How to start a business, for freelance graphic designers

by | Feb 18, 2010

The Business Side of Creativity, by Cameron S. Foote

With more people turning to freelance jobs — freelance writing jobs, freelance design jobs, freelance work of all kinds — in the aftermath of the economic crisis, it’s helpful to have some solid advice on the topic of how to start a business.

How do you write a business plan? How much should you change for freelance writing? How does one go about finding freelance graphic design clients? Which marketing strategies work best? How do you make a sales presentation, or write a proposal? What do you do if a client does not pay?

When I decided to start my business as a freelance web designer back in 1996, I was guided entirely by serendipity. Someone liked a website I maintained as a hobby, and that led to paid work. Pretty soon, I was managing a nice little collection of accounts.

That was great then, but in redoubling my free lance activities over the past year, I knew it would be important to strengthen my operation in terms of basic small business planning, marketing, and financial practices. Serendipity works even better when it’s supported by a solid foundation.

The best how-to guide I have found on doing business is The Business Side of Creativity, by Cameron S. Foote.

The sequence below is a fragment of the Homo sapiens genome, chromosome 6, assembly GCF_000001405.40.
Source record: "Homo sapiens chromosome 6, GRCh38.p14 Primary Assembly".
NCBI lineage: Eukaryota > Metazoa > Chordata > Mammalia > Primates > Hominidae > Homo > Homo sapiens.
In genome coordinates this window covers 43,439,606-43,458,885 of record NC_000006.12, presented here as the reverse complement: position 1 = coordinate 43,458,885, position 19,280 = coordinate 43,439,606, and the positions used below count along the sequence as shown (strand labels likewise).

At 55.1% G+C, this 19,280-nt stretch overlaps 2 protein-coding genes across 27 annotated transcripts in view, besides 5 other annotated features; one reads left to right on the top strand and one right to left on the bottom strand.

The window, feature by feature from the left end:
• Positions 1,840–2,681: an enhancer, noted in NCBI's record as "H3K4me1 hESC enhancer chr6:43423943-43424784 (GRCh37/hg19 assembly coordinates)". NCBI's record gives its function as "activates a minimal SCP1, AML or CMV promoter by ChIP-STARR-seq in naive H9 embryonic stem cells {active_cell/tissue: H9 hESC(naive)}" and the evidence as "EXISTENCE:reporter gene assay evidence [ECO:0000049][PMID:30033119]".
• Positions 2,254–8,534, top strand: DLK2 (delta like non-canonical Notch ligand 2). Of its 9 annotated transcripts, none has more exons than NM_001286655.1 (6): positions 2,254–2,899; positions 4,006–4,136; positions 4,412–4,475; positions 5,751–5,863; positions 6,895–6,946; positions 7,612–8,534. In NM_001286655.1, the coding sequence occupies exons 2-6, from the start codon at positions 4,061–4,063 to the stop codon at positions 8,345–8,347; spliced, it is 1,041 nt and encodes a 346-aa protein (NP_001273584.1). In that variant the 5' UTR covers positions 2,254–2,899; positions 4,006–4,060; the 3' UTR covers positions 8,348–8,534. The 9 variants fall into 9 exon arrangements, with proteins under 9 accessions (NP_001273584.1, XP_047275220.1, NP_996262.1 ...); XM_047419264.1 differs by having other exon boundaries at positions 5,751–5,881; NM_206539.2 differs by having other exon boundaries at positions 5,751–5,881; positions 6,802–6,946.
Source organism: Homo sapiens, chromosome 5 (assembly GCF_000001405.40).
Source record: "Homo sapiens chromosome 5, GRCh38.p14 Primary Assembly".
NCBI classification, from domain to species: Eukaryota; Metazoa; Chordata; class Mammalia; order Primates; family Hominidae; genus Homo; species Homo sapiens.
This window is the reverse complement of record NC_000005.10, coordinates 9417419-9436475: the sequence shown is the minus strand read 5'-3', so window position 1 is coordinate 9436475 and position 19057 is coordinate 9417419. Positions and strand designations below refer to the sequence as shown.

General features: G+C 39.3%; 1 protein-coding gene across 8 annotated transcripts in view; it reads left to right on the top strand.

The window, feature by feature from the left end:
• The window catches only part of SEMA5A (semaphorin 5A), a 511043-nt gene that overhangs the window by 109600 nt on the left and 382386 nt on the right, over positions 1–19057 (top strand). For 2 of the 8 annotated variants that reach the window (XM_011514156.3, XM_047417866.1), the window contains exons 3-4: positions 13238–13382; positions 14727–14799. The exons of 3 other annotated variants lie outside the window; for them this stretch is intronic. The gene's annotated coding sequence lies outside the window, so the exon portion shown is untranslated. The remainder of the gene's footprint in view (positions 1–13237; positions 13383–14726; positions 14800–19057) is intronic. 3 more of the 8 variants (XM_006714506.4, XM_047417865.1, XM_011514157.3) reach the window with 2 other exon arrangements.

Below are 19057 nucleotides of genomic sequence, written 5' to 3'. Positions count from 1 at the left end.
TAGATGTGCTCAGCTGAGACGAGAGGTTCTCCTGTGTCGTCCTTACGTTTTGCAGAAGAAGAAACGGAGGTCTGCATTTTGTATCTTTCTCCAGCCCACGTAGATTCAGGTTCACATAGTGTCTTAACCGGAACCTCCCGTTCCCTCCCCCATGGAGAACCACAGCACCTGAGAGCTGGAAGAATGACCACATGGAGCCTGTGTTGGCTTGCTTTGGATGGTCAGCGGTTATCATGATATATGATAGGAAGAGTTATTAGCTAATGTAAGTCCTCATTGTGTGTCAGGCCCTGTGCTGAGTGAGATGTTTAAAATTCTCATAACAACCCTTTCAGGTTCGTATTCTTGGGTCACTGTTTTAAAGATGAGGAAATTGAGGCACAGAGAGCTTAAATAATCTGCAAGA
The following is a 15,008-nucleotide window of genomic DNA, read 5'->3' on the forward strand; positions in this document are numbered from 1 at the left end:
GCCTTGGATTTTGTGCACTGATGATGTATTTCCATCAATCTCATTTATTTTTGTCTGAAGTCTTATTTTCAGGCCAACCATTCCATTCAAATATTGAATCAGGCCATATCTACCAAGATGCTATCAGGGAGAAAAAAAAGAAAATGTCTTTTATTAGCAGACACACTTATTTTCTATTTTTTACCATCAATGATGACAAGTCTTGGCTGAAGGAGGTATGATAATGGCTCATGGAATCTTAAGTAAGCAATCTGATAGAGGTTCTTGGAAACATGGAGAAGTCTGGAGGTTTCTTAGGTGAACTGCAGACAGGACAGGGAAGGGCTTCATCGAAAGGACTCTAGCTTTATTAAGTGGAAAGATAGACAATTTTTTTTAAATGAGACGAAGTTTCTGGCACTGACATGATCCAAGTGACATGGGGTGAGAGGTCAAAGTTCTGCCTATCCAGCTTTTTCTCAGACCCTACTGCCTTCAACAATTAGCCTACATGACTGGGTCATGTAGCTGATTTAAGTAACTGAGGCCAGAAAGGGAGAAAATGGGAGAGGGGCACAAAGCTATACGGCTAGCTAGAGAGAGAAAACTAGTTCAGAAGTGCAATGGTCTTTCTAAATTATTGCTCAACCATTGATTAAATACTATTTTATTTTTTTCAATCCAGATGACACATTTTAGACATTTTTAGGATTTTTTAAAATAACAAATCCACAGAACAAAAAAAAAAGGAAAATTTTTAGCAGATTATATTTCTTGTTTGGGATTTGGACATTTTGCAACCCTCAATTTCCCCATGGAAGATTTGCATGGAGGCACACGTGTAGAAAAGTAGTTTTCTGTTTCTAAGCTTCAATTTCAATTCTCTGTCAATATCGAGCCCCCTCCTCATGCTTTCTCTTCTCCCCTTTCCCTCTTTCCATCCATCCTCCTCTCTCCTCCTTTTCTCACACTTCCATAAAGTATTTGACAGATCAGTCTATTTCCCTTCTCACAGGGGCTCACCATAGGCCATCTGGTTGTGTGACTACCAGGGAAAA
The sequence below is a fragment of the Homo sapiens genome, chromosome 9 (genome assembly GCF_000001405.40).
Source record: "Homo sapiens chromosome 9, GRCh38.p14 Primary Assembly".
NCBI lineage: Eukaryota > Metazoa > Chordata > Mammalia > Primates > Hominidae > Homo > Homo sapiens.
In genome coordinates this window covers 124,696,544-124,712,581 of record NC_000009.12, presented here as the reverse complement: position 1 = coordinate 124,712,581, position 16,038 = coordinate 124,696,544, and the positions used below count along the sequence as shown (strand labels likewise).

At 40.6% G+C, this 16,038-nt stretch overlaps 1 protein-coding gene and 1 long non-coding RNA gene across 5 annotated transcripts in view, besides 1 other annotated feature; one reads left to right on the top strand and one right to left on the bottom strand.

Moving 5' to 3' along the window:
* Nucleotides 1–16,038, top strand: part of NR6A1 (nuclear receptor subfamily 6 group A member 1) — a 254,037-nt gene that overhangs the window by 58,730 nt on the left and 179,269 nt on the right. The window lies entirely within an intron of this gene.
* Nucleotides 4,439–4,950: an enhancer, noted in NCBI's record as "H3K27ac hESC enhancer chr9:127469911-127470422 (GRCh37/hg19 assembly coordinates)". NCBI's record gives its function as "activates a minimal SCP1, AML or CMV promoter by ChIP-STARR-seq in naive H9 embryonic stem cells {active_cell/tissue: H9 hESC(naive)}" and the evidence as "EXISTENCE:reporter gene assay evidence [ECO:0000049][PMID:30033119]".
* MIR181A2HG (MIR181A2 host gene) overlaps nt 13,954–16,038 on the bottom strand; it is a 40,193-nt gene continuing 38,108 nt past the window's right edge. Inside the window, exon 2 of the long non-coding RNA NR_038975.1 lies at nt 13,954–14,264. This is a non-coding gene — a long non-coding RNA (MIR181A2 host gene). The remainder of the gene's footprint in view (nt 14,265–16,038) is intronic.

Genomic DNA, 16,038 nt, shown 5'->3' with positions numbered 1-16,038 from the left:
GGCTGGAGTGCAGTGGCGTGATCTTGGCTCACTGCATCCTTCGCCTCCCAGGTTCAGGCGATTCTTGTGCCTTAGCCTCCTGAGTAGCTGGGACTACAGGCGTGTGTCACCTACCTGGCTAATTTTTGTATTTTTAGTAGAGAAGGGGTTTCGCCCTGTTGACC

Foote is the founder and editor of Creative Business, which offers newsletters, advice, and support to creative services organizations. He has thirty years of industry experience himself, as well as the collected wisdom of his thousands of subscribers to drawn on. The book — currently in its third updated edition — has been regarded as the bible of creative business for over ten years.

The Business Side of Creativity is a textbook and a road map charting every aspect of running your own freelance business, from the decision to strike out on your own to pricing, collection, taxation, selling and marketing — from starting a home business to operating a multiperson shop and managing employees. It includes point-by-point lists, plus appendices of sample business plans, as well as sample forms and agreements.

Through it all, the tone is absolutely sober and professional. Foote carefully notes the many hazards and pitfalls of self-employment, while also illuminating the rewards that are attainable for the freelancer who is up to the adventure. He shows exactly how to “do the math” that determines whether your time is being spent profitably.

If you’re starting a business, this is the sort of book you should read with a highlighter in hand — a book to keep on a nearby shelf for reference, because you’ll want to return to it again and again for advice on a wide variety of situations.

Cameron S. Foote is also the author of The Creative Business Guide to Running a Graphic Design Business.


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